Greek Minister Delegate for European Affairs Nikos
Xydakis was referring to a recent ban on the celebration of mass at the Sumela Monastery in Trabzon, the decision of the Turkish authorities to authorize the reading of the Koran in Aghia Sofia in Istanbul and the change of position towards the Kurds.
On Tuesday, Pavlopoulos said Turkey must apologize for the genocide of the Pontic Greeks and denounced the arbitrary decision of the Turkish authorities not to allow mass at the Sumela Monastery this year. In response, the Turkish Foreign Ministry said that these statements had no historical or legal consistency.
Xydakis said Turkey has constantly and continuously denied recognize the genocide and is even outraged when the question of the Armenian or Pontic genocide is raised, creating diplomatic tensions. “We rightly highlight these issues that have been historically recorded,” he said.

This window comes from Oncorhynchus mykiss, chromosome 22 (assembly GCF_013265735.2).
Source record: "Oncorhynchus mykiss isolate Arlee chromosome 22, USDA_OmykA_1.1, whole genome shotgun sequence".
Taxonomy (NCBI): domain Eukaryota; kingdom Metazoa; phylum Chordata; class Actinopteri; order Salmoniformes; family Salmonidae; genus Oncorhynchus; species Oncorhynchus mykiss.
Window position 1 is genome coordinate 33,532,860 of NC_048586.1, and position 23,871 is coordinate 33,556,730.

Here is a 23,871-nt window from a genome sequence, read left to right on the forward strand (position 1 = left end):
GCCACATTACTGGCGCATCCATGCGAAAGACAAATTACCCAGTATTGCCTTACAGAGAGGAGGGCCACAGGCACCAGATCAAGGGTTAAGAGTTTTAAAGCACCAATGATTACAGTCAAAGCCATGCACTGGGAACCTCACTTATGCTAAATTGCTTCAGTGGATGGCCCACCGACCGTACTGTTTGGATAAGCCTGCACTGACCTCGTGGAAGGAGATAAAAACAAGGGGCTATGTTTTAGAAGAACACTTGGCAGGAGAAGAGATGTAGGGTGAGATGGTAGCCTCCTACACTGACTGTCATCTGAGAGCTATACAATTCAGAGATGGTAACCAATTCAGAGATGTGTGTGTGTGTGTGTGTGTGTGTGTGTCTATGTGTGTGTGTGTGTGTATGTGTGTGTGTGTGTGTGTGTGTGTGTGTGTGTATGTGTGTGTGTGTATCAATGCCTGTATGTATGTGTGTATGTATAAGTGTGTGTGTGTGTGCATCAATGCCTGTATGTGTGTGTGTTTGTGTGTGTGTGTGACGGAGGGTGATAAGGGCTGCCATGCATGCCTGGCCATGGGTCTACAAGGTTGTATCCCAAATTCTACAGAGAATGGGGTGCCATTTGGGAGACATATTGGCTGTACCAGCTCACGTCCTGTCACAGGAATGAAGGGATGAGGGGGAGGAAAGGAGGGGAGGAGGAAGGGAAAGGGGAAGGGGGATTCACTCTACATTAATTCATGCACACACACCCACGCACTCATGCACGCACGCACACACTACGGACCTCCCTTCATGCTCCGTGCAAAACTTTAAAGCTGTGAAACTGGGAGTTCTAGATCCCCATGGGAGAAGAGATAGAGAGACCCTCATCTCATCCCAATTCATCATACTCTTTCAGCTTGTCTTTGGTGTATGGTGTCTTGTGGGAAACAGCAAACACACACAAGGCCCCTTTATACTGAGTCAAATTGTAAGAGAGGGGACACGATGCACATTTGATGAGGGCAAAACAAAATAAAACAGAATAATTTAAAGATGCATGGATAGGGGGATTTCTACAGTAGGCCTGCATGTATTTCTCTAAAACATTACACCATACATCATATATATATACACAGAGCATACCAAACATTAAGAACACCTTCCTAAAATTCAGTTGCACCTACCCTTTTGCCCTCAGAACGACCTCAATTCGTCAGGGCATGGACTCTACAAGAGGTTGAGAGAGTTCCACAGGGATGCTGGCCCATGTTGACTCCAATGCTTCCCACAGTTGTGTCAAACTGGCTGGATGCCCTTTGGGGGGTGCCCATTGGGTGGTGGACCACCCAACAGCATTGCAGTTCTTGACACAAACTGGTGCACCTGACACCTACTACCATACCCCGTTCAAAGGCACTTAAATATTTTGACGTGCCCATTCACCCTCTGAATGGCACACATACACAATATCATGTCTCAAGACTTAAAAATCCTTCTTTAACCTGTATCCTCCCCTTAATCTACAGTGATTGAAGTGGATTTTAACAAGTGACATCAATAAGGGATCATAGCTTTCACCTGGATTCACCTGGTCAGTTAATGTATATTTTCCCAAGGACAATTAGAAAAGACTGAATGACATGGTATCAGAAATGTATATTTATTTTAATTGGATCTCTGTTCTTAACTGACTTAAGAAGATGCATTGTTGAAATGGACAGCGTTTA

He said Pavlopoulos was right to respond to the unusual, but an explainable ban on masses, which is part of Erdogan’s overall plan for the Islamization of the regime and a worrying trend, because it violates religious freedoms and endangers good neighborly relations. Xydakis also noted that political and diplomatic channels of communication exist and that the two countries agree on some issues and disagree on others.
Asked about the eight Turkish soldiers who requested political asylum, the minister said the matter was in the hands of the judicial authorities who would decide on their extradition and noted that the country would respect European and international law.
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